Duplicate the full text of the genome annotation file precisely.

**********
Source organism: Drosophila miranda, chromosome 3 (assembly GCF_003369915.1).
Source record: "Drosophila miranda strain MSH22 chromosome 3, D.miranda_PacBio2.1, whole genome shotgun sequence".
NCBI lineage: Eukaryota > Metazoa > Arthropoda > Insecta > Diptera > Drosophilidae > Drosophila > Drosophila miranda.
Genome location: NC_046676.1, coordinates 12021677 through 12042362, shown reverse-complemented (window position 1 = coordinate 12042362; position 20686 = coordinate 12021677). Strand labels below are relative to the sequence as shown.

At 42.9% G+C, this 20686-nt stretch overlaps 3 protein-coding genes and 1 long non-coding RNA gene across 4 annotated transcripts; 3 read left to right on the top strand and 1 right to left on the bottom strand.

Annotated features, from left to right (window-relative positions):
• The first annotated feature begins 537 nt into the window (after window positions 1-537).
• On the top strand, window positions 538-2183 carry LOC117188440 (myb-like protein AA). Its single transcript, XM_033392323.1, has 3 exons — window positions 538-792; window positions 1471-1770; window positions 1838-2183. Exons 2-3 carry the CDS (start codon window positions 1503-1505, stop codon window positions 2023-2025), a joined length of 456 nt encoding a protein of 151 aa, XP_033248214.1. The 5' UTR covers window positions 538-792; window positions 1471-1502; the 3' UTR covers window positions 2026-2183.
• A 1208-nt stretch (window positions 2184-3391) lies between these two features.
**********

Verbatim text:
Source organism: Drosophila miranda, chromosome 3 (assembly GCF_003369915.1).
Source record: "Drosophila miranda strain MSH22 chromosome 3, D.miranda_PacBio2.1, whole genome shotgun sequence".
NCBI lineage: Eukaryota > Metazoa > Arthropoda > Insecta > Diptera > Drosophilidae > Drosophila > Drosophila miranda.
Genome location: NC_046676.1, coordinates 12021677 through 12042362, shown reverse-complemented (window position 1 = coordinate 12042362; position 20686 = coordinate 12021677). Strand labels below are relative to the sequence as shown.

At 42.9% G+C, this 20686-nt stretch overlaps 3 protein-coding genes and 1 long non-coding RNA gene across 4 annotated transcripts; 3 read left to right on the top strand and 1 right to left on the bottom strand.

Annotated features, from left to right (window-relative positions):
• The first annotated feature begins 537 nt into the window (after window positions 1-537).
• On the top strand, window positions 538-2183 carry LOC117188440 (myb-like protein AA). Its single transcript, XM_033392323.1, has 3 exons — window positions 538-792; window positions 1471-1770; window positions 1838-2183. Exons 2-3 carry the CDS (start codon window positions 1503-1505, stop codon window positions 2023-2025), a joined length of 456 nt encoding a protein of 151 aa, XP_033248214.1. The 5' UTR covers window positions 538-792; window positions 1471-1502; the 3' UTR covers window positions 2026-2183.
• A 1208-nt stretch (window positions 2184-3391) lies between these two features.